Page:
The Vegas Debate
January 16, 2008
I scratched my head when I heard Chris Matthews proclaim Hillary the victor of tonight's debate on the strength of her "presidential"-ism and her Iraq maneuvering. There's no question Hillary looked confident and in-command, and that she's put her Iraq problems behind her. (Though I'd argue that happened a couple months ago.) Conversely, there were times when Obama seemed a little tired and out of it. But I think this plane of analysis mostly misses what had happened last night.
The Democratic Debate
January 15, 2008
I already know from email that some colleagues disagree, but I saw a modest win for Hillary tonight. (And a clear win for the entire party, insofar as the race/gender feud of the past several days ground to a halt, despite the best efforts of moderators Tim Russert and Brian Williams) As always, Obama's grandeur was flattened in the debate format--as opposed to the big stage with a rapt audience--while once again I thought Hillary's quick feet and policy chops shined through.
Hillary On Obama's Anti-war Cred
January 14, 2008
Like Matt Yglesias, I don't entirely get what Hillary Clinton is aiming for by raising questions about Obama's war-opposition. Yes, Obama toned down his opposition once he arrived in the Senate. But, as Matt says, "Russ Feingold's not his opponent. Hillary Clinton is." And, at pretty much every step of the way, Hillary was either where Obama was or to the right of him on this issue.
Kennedy Not Endorsing Soon
January 11, 2008
Apart from Al Gore, the most prized Democratic endorsement still out there belongs to the senior senator from Massachusetts. Both the Obama and Clinton camps have been working Kennedy hard. But I'm told not to expect him to pick a side before February 5. (My off-the-cuff hunch, incidentally, is that that's a letdown for Hillary Clinton. Kennedy is a real creature of Washington who worked well with the Clinton White House and has backed establishment candidates--Al Gore, John Kerry--in past primary fights. I would think his default choice would be Hillary.
Most Depressing Press Release Of The Day
January 08, 2008
Fellow Duncaneers, we told you of the Hunter campaign's "below the radar" strategy of targeting Wyoming, Nevada, and Michigan. Now see the results! Duncan Hunter just came in a close third place behind Fred Thompson and Mitt Romney in the second national primary in Wyoming! THIS IS HUGE! ... Folks, there have been doubters, but let us put all doubt asunder. If we win or place well in one more early primary, the White House is within our grasp. The only thing sadder: Fred Thompson currently has the same margin in New Hampshire as Duncan Hunter. -- Eve Fairbanks
More Debate Wrap-up
January 05, 2008
Some thoughts: 1.) One way or another, Hillary's "angry moment" is clearly going to be the take-away from this debate. My sense was that she came a tick or two away from really snapping, and that can't be good for getting back into this race. Having said that, I think it's possible that it could play another way: Maybe the average voter sees Edwards rushing to double-team her and thinks it was a little over the top. Maybe it even triggers the same gender dynamic that backfired so famously against Rick Lazio in 2000. Now, both of those things would have been more likely had she kept her cool.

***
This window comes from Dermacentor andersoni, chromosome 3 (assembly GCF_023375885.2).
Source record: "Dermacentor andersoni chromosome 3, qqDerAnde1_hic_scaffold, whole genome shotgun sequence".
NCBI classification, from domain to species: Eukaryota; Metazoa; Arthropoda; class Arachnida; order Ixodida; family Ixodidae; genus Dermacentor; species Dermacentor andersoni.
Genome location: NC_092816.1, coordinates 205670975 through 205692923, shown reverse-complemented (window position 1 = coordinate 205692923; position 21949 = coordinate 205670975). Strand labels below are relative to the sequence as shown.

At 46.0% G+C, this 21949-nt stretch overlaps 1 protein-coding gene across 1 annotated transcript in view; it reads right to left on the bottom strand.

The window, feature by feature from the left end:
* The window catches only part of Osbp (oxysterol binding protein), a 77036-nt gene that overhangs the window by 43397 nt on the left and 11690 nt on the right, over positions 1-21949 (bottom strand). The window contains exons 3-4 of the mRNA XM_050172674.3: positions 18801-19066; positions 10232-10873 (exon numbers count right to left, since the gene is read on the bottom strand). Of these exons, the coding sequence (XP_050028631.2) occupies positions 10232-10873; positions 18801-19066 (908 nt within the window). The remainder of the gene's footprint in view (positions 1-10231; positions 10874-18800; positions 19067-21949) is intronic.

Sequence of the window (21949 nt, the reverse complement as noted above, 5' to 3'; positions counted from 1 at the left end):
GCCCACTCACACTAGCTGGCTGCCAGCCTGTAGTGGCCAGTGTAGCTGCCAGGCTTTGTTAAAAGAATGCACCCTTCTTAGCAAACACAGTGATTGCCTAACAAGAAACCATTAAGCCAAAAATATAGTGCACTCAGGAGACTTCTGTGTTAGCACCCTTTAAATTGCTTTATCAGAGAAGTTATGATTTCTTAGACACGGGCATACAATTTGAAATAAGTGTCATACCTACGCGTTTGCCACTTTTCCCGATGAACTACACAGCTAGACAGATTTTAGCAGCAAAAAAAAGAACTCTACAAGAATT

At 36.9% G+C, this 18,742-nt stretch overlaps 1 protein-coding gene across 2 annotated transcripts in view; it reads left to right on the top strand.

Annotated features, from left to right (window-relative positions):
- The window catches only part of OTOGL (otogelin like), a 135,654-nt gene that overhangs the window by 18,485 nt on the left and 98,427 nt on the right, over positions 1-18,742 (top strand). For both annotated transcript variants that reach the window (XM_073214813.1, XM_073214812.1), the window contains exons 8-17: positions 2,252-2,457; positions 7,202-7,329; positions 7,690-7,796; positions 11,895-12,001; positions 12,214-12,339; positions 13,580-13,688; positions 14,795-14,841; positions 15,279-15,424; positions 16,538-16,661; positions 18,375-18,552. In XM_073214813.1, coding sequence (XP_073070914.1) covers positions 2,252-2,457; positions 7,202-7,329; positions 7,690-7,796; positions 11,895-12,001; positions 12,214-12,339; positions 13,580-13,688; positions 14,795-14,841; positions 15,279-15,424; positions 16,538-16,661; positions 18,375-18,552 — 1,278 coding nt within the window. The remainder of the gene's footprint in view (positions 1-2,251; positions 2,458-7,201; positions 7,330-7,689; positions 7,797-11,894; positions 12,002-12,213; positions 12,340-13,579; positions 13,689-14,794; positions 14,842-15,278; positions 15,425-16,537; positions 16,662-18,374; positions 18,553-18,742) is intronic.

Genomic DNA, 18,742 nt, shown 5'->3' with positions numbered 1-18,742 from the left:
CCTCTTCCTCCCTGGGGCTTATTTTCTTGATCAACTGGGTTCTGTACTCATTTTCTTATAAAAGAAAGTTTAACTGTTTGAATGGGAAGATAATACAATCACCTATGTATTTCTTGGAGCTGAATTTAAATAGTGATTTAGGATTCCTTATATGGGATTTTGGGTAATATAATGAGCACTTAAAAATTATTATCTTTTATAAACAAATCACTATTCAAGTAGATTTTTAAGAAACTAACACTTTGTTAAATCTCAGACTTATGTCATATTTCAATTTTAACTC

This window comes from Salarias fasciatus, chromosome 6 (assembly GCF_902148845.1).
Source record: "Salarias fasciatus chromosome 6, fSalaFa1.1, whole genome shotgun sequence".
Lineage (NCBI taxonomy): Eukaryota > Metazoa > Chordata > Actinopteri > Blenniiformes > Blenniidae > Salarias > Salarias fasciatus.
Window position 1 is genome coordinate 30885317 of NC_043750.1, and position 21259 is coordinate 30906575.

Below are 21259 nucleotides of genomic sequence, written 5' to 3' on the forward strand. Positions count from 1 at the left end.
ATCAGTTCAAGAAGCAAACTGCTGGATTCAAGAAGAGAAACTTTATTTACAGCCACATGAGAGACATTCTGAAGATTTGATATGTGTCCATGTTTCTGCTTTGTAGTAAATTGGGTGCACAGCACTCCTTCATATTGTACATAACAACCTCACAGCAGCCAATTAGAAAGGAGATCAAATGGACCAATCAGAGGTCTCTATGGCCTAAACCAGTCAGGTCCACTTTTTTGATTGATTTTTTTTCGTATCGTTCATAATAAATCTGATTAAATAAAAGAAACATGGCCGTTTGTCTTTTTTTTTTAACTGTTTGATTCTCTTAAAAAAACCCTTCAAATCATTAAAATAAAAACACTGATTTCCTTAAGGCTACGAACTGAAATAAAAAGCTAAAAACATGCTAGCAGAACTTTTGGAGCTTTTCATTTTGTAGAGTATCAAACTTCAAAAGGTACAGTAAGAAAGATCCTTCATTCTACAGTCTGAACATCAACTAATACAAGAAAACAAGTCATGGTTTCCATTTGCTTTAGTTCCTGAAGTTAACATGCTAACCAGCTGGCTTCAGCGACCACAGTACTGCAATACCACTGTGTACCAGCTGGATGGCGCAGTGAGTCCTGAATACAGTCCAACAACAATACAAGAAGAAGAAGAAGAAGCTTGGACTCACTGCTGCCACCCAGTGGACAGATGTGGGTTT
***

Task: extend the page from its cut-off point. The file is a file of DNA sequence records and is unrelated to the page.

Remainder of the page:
Hillary's Next Move; Giuliani Still Swimming?
January 04, 2008
Full Force: [Jay Stevens, Left in the West]: “[There] was one telling fact about last night's caucus: voter turnout. In short, in a state that went for Bush in 2004, Democratic turnout for the caucus was almost twice as high as it was four years ago.” Hillary v. History: [Dick Polman, Dick Polman’s American Debate]: “[H]illary has the money and moxie to battle Obama to the bitter end, and it should be noted that several past candidates (Ronald Reagan and George H. W. Bush) have lost Iowa but won the White House.
Daybreak In Iowa: The Aftermath
January 04, 2008
Bye Bye Birdies [Martin Kady II, Politico]: "Two Senate veterans — Democrats Joe Biden of Delaware and Chris Dodd of Connecticut — are abandoning their presidential campaigns after very poor showings Thursday night in the Iowa caucuses." Blame Iowa [The Editors, New York Times]: "Keeping this race alive so significant numbers of Americans in more populated states can participate would begin to make up for the ludicrous spectacle of the past year, which enriched the television networks and the political consultants (some $300 million already spent) far more than it enriched the political dialog
Air Spin One
January 04, 2008
Hours after Hillary Clinton finished a stunning third in the Iowa caucuses, her press corps flew by charter jet directly to the campaign’s next battleground: Manchester, New Hampshire. For the duration of the two and a half hour flight, the aisles were jammed up as a cadre of Clintonites tirelessly spun a press corps whose members now believe they’re witnessing one of the great political collapses in modern history.
Bloomberg Versus The Bonapartists
January 02, 2008
I've met Michael Bloomberg exactly three times so I don't really know him and he doesn't know me. But I have many friends who are his friends, truly are, and they are right now bristling with rumor and impression that the New York mayor might actually become a candidate for president. He would be the richest person ever to have run for the office, with Ross Perot not even coming close. Unlike Perot, Bloomberg is no crackpot but a sane and meticulous strategist, first for his company, latterly for the city of New York. If he is now really thinking of the American presidency, you can be sure